You have internet but no running water?
Someone asked me how it was that I seemed to have (almost) constant access to the internet AND no indoor running water or heat. From an American perspective, it seems irrational and contradictory. But, Guatemala is filled with (seeming) contradictions and contrasts. I suspect that many of my “fellow” fellows have experienced the same in the countries where they are working.
The family I live with has satellite TV, a wide screen television (and a television in every bedroom) but they have no indoor running water or heating. They still wash their laundry by hand in a lavadero, outside. They cook over a wood stove. The water for showers is heated by a fire lit under a big black drum, which they fill with water early, every morning (before the water runs out). They make their own masa from the corn that they grow. And they all have cell phones, MP3 players and their favorite “novellas” (soap operas) on television.
The office where I work has internet access (including wi-fi) and right outside my window, there is an elderly couple working their land like it’s probably been worked for centuries—all by hand, living in an adobe structure (with no running water or heat). One of my most surreal experiences during this fellowship was the day I was sitting in my little office at ASDIR, uploading Kiva borrower videos to YouTube; listening to a loan officer explain the terms of a loan in K’iche and, through my office window, watching the elderly couple plant their corn.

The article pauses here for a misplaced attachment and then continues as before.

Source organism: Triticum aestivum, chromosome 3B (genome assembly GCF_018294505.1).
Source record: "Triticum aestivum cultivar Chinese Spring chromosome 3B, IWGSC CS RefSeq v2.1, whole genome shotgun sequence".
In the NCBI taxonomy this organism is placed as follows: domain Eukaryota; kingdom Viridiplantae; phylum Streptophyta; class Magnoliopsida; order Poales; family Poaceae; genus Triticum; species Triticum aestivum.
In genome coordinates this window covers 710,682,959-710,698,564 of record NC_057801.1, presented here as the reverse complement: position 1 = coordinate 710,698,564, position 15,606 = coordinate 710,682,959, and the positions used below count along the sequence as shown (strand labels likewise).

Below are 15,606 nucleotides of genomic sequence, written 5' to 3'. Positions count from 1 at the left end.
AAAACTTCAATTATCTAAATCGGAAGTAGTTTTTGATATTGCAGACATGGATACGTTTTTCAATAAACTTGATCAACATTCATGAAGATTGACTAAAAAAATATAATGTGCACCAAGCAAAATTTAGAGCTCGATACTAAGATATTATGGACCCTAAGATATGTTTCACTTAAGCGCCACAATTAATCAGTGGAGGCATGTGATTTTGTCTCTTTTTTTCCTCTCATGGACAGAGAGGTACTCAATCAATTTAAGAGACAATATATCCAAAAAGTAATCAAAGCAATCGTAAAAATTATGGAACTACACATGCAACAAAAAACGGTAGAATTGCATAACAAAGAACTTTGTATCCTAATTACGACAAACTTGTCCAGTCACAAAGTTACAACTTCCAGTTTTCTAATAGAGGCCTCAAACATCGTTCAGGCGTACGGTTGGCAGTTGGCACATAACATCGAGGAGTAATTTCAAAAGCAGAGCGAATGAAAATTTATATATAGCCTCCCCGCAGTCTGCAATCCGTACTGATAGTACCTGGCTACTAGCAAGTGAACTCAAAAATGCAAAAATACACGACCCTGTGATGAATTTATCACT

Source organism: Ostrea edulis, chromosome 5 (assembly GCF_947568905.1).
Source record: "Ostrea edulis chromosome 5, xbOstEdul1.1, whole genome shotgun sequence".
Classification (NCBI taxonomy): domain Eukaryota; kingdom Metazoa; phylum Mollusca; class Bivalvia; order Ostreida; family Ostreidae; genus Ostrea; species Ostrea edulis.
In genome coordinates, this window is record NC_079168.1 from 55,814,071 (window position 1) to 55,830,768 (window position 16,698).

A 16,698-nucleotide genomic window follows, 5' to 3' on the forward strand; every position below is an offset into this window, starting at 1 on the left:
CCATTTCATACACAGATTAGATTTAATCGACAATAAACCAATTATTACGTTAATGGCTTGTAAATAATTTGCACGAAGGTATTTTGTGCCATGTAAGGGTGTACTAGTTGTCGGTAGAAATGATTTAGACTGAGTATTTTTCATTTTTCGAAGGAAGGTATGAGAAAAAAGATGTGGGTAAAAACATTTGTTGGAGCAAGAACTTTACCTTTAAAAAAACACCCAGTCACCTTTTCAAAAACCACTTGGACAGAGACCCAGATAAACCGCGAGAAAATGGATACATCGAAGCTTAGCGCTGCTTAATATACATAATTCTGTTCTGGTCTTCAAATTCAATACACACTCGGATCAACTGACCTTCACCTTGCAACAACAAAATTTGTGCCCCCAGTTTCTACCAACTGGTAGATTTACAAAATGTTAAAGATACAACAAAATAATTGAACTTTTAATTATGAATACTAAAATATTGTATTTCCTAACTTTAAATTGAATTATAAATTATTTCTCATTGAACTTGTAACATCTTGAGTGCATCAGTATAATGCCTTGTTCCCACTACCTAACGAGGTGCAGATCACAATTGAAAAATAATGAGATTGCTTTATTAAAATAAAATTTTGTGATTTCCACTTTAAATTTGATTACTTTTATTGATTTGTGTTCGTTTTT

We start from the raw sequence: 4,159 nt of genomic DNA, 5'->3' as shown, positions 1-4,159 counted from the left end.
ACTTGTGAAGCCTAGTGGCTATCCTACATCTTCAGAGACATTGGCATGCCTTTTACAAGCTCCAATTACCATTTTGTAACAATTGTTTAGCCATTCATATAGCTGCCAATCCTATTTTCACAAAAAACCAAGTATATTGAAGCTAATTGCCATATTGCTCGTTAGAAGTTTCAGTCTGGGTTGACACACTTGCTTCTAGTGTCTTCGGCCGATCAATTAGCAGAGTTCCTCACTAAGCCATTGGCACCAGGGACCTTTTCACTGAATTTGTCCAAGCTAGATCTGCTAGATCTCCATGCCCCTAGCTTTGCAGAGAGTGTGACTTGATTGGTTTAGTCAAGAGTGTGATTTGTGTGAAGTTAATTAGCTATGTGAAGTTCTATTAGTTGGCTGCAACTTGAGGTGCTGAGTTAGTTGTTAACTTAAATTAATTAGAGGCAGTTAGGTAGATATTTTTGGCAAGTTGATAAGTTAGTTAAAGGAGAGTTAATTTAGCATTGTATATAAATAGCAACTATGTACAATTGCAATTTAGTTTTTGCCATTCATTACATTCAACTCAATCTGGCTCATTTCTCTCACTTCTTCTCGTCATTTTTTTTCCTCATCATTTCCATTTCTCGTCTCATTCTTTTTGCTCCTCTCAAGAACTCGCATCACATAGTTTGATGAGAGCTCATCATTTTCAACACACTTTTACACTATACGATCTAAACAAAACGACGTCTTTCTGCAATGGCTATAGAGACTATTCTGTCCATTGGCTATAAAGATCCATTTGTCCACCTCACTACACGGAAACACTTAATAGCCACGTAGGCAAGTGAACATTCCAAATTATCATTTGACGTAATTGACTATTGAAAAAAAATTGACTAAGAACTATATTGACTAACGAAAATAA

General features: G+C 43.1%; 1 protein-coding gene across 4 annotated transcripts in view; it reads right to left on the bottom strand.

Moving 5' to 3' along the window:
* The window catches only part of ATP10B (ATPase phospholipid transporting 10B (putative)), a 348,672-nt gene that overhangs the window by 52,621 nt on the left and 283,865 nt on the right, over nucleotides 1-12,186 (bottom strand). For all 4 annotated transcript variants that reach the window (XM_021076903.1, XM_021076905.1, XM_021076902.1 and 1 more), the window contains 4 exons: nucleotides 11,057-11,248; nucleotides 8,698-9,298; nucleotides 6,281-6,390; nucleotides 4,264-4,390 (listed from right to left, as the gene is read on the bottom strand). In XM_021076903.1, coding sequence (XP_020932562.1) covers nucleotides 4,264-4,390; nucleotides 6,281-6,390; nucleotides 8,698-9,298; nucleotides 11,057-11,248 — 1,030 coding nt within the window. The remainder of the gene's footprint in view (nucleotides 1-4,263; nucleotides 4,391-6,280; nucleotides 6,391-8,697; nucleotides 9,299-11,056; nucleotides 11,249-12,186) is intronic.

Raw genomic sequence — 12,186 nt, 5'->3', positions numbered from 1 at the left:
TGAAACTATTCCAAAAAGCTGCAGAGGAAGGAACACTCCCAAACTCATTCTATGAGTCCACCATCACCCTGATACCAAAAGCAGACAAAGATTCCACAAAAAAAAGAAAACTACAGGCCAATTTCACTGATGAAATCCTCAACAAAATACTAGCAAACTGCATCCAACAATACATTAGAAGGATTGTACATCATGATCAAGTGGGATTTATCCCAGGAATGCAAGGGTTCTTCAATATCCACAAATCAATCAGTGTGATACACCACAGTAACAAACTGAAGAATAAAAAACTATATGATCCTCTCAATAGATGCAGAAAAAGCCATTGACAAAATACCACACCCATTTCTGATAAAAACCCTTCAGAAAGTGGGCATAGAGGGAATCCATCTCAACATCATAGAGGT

At dinner, in the weeks before Easter, my host family would sit around the dinner table and listen to the story of Christ’s resurrection told in K’iche, being broadcast over a radio on someone’s cell phone.
The inside of their stores and homes are very tidy—almost meticulous. Yet, they don’t hesitate to litter pretty much anywhere and everywhere else.
Lori Gibson Banducci is a Kiva Fellow, working with ASDIR in Nimasac, Totonicapan, Guatemala where she blends in perfectly with the people who live here.